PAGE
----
Shortage Of Metals For EVs Leads To Concern For Industry

( — A shortage of necessary metals could upset the government’s plans to expand the use of electric cars in America. The Biden administration wants 50% of new vehicles to be electricity-run by 2030, but obtaining the raw materials needed for production is now high on the list of car makers’ concerns. The materials needed to manufacture engines for electric vehicles (EV) include lithium, cobalt, and nickel. The value of lithium consumption has surged in recent years from $3 billion in 2020 to $35 billion in 2022.

Tesla Inc., Ford Motor Co., and Mercedes-Benz Group AG all had representatives at the BMO Global Metals & Mining Conference in Florida earlier this year. Car company executives were meeting to discuss securing supplies of metal as the EV market is projected to explode. Competition is rising as companies battle to secure supply contracts and new methods of financing supplies are being explored. Industry insiders say the rise in demand is driving up costs and this is likely to continue in the years ahead. Demand for nickel, for example, is expected to increase 14 times from now until 2030.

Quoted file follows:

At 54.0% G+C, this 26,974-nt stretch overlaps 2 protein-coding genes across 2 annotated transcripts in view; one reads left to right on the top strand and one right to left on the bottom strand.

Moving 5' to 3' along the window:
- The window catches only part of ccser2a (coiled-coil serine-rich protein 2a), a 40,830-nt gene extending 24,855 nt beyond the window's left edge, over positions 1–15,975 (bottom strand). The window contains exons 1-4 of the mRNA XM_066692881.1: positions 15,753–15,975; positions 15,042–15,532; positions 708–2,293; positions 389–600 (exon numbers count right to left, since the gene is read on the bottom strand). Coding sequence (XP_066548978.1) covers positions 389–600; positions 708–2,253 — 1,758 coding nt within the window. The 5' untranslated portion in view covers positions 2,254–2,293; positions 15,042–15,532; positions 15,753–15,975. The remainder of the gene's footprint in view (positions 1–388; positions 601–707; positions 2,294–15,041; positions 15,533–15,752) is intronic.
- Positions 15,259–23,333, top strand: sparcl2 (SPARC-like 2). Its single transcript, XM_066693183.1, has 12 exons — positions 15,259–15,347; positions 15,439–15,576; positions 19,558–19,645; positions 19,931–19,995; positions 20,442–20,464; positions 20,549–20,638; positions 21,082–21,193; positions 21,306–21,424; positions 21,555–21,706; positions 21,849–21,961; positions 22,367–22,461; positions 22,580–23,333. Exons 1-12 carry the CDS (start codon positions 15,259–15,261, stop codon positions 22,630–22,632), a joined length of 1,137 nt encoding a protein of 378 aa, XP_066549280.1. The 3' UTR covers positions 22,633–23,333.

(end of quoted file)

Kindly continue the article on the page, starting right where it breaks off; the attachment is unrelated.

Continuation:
The US does not have a sufficient home-grown supply of the materials and so will largely rely on imports. China is the world’s top refiner of the required raw materials and controls 80% of capacity. Sourcing from China could be strained by political matters as the relationship between the US and the communist state cools. Australia however is an enormous producer of lithium and nickel, as is Brazil. Sweden is increasing its nickel mining capacity and Argentina is also expanding its capabilities.

General Motors has said it will stop producing petroleum-fueled cars by 2030. While the market is set to explode, some people who have tried EVs are reverting back to gasoline. In California, a study found that 20% of EV owners had switched back – mostly citing the inconveniently long time it takes to charge an EV battery.

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